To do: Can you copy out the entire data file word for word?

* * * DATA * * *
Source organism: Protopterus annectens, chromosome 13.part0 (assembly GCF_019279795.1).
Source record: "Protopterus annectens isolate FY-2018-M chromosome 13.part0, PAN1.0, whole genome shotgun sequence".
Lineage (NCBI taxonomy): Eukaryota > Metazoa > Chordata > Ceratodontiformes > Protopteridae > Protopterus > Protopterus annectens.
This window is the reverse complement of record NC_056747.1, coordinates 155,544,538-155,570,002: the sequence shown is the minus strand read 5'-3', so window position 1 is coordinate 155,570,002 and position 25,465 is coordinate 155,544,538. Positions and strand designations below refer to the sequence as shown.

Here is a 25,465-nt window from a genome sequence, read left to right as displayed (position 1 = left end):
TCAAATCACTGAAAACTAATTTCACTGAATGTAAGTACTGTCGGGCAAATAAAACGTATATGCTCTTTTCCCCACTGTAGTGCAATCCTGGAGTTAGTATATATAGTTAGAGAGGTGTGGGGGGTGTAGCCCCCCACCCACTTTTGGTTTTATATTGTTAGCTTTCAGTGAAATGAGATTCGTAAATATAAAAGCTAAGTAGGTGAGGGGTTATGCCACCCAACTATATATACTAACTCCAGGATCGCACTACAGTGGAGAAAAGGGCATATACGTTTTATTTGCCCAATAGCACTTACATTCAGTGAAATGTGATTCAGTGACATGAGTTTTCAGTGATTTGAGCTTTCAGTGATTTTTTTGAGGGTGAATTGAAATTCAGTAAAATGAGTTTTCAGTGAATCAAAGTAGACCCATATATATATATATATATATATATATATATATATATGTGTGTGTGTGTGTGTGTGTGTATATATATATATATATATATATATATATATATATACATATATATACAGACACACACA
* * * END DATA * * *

Source organism: Protopterus annectens, chromosome 13.part0 (assembly GCF_019279795.1).
Source record: "Protopterus annectens isolate FY-2018-M chromosome 13.part0, PAN1.0, whole genome shotgun sequence".
Lineage (NCBI taxonomy): Eukaryota > Metazoa > Chordata > Ceratodontiformes > Protopteridae > Protopterus > Protopterus annectens.
This window is the reverse complement of record NC_056747.1, coordinates 155,544,538-155,570,002: the sequence shown is the minus strand read 5'-3', so window position 1 is coordinate 155,570,002 and position 25,465 is coordinate 155,544,538. Positions and strand designations below refer to the sequence as shown.

Here is a 25,465-nt window from a genome sequence, read left to right as displayed (position 1 = left end):
TCAAATCACTGAAAACTAATTTCACTGAATGTAAGTACTGTCGGGCAAATAAAACGTATATGCTCTTTTCCCCACTGTAGTGCAATCCTGGAGTTAGTATATATAGTTAGAGAGGTGTGGGGGGTGTAGCCCCCCACCCACTTTTGGTTTTATATTGTTAGCTTTCAGTGAAATGAGATTCGTAAATATAAAAGCTAAGTAGGTGAGGGGTTATGCCACCCAACTATATATACTAACTCCAGGATCGCACTACAGTGGAGAAAAGGGCATATACGTTTTATTTGCCCAATAGCACTTACATTCAGTGAAATGTGATTCAGTGACATGAGTTTTCAGTGATTTGAGCTTTCAGTGATTTTTTTGAGGGTGAATTGAAATTCAGTAAAATGAGTTTTCAGTGAATCAAAGTAGACCCATATATATATATATATATATATATATATATATATATGTGTGTGTGTGTGTGTGTGTGTATATATATATATATATATATATATATATATATATACATATATATACAGACACACACA